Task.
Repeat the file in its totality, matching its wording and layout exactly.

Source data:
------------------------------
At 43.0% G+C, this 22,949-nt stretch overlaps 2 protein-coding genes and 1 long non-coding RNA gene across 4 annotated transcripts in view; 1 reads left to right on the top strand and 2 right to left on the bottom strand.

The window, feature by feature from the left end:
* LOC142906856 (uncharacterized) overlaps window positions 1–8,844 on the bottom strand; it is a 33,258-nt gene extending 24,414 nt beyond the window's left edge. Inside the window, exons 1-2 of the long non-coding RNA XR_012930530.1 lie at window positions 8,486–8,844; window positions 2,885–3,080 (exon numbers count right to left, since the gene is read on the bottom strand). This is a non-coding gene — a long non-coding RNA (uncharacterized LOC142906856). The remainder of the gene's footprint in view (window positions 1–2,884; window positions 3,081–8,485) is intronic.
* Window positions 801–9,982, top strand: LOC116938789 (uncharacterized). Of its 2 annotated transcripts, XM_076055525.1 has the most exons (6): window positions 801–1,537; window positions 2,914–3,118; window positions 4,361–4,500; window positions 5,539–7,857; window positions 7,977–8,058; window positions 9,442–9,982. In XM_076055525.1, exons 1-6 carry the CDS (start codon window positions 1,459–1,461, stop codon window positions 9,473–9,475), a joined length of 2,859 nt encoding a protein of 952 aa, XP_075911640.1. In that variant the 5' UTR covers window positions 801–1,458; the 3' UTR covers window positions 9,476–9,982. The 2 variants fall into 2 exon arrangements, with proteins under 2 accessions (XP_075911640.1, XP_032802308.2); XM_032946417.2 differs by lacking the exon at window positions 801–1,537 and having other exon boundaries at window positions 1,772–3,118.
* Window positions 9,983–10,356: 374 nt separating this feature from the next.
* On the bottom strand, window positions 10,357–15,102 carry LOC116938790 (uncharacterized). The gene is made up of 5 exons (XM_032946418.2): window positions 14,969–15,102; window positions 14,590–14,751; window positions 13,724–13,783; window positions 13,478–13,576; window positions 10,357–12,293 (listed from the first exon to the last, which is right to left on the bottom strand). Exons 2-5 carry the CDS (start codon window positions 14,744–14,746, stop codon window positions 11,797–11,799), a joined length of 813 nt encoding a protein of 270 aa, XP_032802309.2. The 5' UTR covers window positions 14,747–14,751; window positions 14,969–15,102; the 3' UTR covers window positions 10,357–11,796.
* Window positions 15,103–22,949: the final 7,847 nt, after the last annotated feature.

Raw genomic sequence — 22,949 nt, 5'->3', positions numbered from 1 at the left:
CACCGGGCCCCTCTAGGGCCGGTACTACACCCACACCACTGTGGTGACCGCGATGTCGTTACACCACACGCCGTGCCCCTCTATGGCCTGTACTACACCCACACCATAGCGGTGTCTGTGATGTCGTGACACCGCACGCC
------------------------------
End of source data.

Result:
At 43.0% G+C, this 22,949-nt stretch overlaps 2 protein-coding genes and 1 long non-coding RNA gene across 4 annotated transcripts in view; 1 reads left to right on the top strand and 2 right to left on the bottom strand.

The window, feature by feature from the left end:
* LOC142906856 (uncharacterized) overlaps window positions 1–8,844 on the bottom strand; it is a 33,258-nt gene extending 24,414 nt beyond the window's left edge. Inside the window, exons 1-2 of the long non-coding RNA XR_012930530.1 lie at window positions 8,486–8,844; window positions 2,885–3,080 (exon numbers count right to left, since the gene is read on the bottom strand). This is a non-coding gene — a long non-coding RNA (uncharacterized LOC142906856). The remainder of the gene's footprint in view (window positions 1–2,884; window positions 3,081–8,485) is intronic.
* Window positions 801–9,982, top strand: LOC116938789 (uncharacterized). Of its 2 annotated transcripts, XM_076055525.1 has the most exons (6): window positions 801–1,537; window positions 2,914–3,118; window positions 4,361–4,500; window positions 5,539–7,857; window positions 7,977–8,058; window positions 9,442–9,982. In XM_076055525.1, exons 1-6 carry the CDS (start codon window positions 1,459–1,461, stop codon window positions 9,473–9,475), a joined length of 2,859 nt encoding a protein of 952 aa, XP_075911640.1. In that variant the 5' UTR covers window positions 801–1,458; the 3' UTR covers window positions 9,476–9,982. The 2 variants fall into 2 exon arrangements, with proteins under 2 accessions (XP_075911640.1, XP_032802308.2); XM_032946417.2 differs by lacking the exon at window positions 801–1,537 and having other exon boundaries at window positions 1,772–3,118.
* Window positions 9,983–10,356: 374 nt separating this feature from the next.
* On the bottom strand, window positions 10,357–15,102 carry LOC116938790 (uncharacterized). The gene is made up of 5 exons (XM_032946418.2): window positions 14,969–15,102; window positions 14,590–14,751; window positions 13,724–13,783; window positions 13,478–13,576; window positions 10,357–12,293 (listed from the first exon to the last, which is right to left on the bottom strand). Exons 2-5 carry the CDS (start codon window positions 14,744–14,746, stop codon window positions 11,797–11,799), a joined length of 813 nt encoding a protein of 270 aa, XP_032802309.2. The 5' UTR covers window positions 14,747–14,751; window positions 14,969–15,102; the 3' UTR covers window positions 10,357–11,796.
* Window positions 15,103–22,949: the final 7,847 nt, after the last annotated feature.

Raw genomic sequence — 22,949 nt, 5'->3', positions numbered from 1 at the left:
CACCGGGCCCCTCTAGGGCCGGTACTACACCCACACCACTGTGGTGACCGCGATGTCGTTACACCACACGCCGTGCCCCTCTATGGCCTGTACTACACCCACACCATAGCGGTGTCTGTGATGTCGTGACACCGCACGCC